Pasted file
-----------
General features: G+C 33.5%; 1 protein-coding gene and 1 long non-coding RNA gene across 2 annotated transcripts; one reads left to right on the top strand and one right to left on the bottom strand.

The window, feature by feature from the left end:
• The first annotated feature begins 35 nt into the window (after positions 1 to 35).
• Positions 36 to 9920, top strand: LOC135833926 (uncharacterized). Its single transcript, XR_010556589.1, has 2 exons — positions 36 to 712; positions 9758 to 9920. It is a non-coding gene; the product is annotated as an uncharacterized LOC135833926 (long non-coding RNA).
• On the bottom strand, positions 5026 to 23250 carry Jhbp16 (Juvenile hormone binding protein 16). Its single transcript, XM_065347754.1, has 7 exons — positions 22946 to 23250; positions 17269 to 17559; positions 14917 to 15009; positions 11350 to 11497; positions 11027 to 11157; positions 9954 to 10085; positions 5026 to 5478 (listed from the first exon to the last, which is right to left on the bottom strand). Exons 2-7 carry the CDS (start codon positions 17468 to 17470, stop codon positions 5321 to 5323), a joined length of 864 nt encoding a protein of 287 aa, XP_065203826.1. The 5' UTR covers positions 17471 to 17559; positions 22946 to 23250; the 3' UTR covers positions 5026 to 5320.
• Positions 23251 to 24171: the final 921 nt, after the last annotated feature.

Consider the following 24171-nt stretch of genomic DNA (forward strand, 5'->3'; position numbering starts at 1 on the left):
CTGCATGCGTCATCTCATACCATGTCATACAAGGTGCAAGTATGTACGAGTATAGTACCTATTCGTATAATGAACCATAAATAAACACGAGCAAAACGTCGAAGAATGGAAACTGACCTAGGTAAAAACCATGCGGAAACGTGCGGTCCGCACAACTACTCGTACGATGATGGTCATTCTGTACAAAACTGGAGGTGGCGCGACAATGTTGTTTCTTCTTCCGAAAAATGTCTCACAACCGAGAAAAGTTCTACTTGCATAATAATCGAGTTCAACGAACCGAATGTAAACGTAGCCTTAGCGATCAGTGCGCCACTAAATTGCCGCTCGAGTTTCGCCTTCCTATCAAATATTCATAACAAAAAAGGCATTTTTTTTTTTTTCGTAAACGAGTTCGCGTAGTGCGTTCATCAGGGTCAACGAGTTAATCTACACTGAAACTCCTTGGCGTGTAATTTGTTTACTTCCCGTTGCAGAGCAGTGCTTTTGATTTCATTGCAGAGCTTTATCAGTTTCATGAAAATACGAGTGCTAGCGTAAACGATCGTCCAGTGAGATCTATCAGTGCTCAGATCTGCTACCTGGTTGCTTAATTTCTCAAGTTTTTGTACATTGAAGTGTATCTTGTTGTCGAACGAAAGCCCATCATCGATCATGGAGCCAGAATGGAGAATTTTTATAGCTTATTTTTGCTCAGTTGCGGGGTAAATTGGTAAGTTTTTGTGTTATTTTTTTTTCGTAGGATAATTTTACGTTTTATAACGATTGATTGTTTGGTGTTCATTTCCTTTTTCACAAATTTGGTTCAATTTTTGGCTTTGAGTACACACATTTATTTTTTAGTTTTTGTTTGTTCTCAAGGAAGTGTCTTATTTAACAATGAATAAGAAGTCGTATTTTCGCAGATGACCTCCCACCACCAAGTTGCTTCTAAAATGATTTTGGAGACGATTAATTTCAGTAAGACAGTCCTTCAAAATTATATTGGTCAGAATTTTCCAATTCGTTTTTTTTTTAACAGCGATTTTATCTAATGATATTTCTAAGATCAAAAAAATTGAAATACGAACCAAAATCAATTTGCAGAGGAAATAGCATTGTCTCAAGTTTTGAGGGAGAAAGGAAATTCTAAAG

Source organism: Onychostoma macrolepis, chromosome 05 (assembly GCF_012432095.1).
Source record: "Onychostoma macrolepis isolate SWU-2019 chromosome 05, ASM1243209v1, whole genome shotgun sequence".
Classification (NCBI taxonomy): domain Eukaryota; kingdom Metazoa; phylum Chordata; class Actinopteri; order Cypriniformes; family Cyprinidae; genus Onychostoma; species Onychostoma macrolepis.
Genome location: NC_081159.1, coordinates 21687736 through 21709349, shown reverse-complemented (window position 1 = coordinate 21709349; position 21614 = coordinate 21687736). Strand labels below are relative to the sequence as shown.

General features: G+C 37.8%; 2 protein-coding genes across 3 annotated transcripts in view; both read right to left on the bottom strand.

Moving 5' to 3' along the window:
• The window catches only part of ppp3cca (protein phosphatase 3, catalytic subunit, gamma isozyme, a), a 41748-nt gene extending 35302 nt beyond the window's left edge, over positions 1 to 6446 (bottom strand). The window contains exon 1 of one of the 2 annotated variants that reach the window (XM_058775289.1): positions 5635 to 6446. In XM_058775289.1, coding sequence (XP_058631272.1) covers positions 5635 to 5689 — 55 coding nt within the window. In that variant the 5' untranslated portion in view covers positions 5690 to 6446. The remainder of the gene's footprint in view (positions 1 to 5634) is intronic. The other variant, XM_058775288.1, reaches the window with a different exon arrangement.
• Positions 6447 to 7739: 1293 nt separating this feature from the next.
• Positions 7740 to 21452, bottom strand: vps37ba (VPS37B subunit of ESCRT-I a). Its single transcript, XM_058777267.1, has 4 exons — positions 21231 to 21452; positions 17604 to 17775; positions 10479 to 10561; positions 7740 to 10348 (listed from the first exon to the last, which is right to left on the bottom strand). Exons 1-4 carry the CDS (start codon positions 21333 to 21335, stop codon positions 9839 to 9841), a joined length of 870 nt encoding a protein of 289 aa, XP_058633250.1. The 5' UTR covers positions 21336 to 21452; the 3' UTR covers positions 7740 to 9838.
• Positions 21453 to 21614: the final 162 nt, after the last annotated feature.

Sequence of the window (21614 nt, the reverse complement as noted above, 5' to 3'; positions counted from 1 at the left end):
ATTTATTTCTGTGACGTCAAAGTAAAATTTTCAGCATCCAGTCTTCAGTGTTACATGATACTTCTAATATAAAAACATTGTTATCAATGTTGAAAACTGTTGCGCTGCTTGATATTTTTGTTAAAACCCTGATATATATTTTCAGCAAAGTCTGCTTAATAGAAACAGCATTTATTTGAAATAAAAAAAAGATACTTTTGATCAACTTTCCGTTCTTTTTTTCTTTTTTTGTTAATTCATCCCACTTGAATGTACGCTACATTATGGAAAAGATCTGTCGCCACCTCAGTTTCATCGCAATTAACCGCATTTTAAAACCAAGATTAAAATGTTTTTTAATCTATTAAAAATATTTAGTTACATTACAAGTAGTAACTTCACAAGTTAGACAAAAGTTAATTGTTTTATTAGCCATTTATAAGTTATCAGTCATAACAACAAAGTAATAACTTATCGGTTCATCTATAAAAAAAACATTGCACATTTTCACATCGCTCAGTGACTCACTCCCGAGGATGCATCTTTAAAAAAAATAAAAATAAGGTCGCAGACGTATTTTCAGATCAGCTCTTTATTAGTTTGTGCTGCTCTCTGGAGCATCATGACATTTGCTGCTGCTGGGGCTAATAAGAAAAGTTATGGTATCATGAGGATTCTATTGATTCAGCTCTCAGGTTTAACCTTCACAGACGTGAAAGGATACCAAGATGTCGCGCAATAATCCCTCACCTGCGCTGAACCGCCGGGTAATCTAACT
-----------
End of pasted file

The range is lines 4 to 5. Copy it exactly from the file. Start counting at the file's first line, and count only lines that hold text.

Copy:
• Positions 36 to 9920, top strand: LOC135833926 (uncharacterized). Its single transcript, XR_010556589.1, has 2 exons — positions 36 to 712; positions 9758 to 9920. It is a non-coding gene; the product is annotated as an uncharacterized LOC135833926 (long non-coding RNA).
• On the bottom strand, positions 5026 to 23250 carry Jhbp16 (Juvenile hormone binding protein 16). Its single transcript, XM_065347754.1, has 7 exons — positions 22946 to 23250; positions 17269 to 17559; positions 14917 to 15009; positions 11350 to 11497; positions 11027 to 11157; positions 9954 to 10085; positions 5026 to 5478 (listed from the first exon to the last, which is right to left on the bottom strand). Exons 2-7 carry the CDS (start codon positions 17468 to 17470, stop codon positions 5321 to 5323), a joined length of 864 nt encoding a protein of 287 aa, XP_065203826.1. The 5' UTR covers positions 17471 to 17559; positions 22946 to 23250; the 3' UTR covers positions 5026 to 5320.